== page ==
I wasn’t the first one to use this approach, and I’m certain I won’t be the last – but the important part was that I solved this issue that was causing me so much grief.

 

The 2 Mechanical Life Lessons I Learned Through this Botched Brake Pad Change

#1: Take your time the first time

That sure has a nice ring to it, doesn’t it? But it’s true – by far, the biggest mistake that I made here was that I rushed through the entire thing.

And that happened because of an unrealistic expectation I had.

The way it went in my mind at the time was that I had to change the brake pads as quickly as possible. So that meant that I was needlessly stressed out.

And once again, I need to remind you that this was the first time I picked up a wrench. And think about this:

When you did something for the first time – was it a flawless run? Probably not right?

So what would be the point of rushing through something you’ve never done before? Wouldn’t it be better to:

  1. Give yourself plenty of time
  2. Read through any instructions you might have carefully
  3. Complete the job with a great sense of “yeah, I did it!”

The job might not get done as quickly as you would like it to, but don’t let that discourage you.

The second time you attempt the same job, you’ll do it a little faster, and better. Then, the third time will be even faster and better than your second time, and so on.

But either way – don’t rush it. Let your first time take time.

#2: Nothing good comes from complaining

Do you know that saying about how “quitters never win?” Well, complainers never win either. And what happened to me certainly proves it.

  • Did complaining solve the task at hand? – No
  • Did complaining give me any ideas about how to solve the problem I had? – No
  • Did complaining make me feel better? – No – not by a longshot.

Imagine if instead of complaining about how I would “never get this right,” I would have replaced it with this thought:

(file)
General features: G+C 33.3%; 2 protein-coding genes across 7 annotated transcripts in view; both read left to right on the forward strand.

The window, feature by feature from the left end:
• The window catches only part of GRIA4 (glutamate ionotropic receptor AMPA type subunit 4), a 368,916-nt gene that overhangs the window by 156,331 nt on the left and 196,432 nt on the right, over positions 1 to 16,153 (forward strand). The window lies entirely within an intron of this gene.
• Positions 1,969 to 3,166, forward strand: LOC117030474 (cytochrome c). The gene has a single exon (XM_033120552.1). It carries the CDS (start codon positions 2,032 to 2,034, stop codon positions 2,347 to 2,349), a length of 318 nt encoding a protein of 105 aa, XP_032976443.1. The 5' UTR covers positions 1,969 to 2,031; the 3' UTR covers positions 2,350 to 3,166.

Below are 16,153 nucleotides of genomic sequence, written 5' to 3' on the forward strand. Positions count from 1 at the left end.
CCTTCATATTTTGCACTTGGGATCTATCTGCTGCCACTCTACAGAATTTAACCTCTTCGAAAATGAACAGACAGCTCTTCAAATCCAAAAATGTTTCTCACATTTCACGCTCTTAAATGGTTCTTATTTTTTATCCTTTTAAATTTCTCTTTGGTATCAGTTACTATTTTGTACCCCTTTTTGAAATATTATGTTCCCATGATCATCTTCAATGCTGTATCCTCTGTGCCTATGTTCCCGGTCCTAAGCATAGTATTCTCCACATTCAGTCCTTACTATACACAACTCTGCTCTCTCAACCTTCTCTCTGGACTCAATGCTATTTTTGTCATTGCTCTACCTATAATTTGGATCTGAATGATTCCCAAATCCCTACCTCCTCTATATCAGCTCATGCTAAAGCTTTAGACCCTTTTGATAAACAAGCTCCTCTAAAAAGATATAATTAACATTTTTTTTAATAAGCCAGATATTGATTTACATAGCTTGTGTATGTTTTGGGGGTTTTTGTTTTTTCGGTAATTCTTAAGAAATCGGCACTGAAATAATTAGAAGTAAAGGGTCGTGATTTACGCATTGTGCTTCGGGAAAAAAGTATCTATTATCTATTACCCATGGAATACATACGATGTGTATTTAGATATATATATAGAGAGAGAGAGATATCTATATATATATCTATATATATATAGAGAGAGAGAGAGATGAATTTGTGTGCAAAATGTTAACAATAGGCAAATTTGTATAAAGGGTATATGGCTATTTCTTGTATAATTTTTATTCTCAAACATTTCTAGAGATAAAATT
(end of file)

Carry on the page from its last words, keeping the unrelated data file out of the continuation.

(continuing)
“Hmm, if I can’t push the piston back into the caliper with my bare hands, is there anything I could use to make it easier?”

It would have required some detective work on my end, but at least it’s better than simply giving in to the frustration and (almost) giving up.

If you feel like you’re not getting anywhere, it’s better to stop what you’re doing, step back, and look at the big picture again. If you have to, take a break.

 

Despite my initial frustration at a simple repair job, it really was all uphill from there.

I just got better, and better – and one year later, in 2022 – I had become a fully qualified automotive technician.

It was certainly an educational year for me – not just from what I read, but also from experiences like the one I just shared with you.

These real-life experiences taught invaluable lessons about how to improve my mechanical skills that no book, video, or Google search could teach.

And because of their invaluable lessons, I’ve decided to compile them all into a free ebook – “5 Mechanical Life-Lessons I Was Taught From Real-Life Experiences

Inside this ebook, you’ll discover more about another time I was spared from more aggravation doing a much more complicated repair job – all thanks to a tool you don’t normally keep in a toolbox.

You’ll also get to read a story I’ve dubbed The Tale of Mr. Bottle” – a story that truly is stranger than fiction (I couldn’t make up something half as strange if I could).

Download the Free Ebook “5 Mechanical Life-Lessons I Was Taught From Real-Life Experiences

front cover of 5 mechanical life lessons i was taught from real life experiences ebook dwj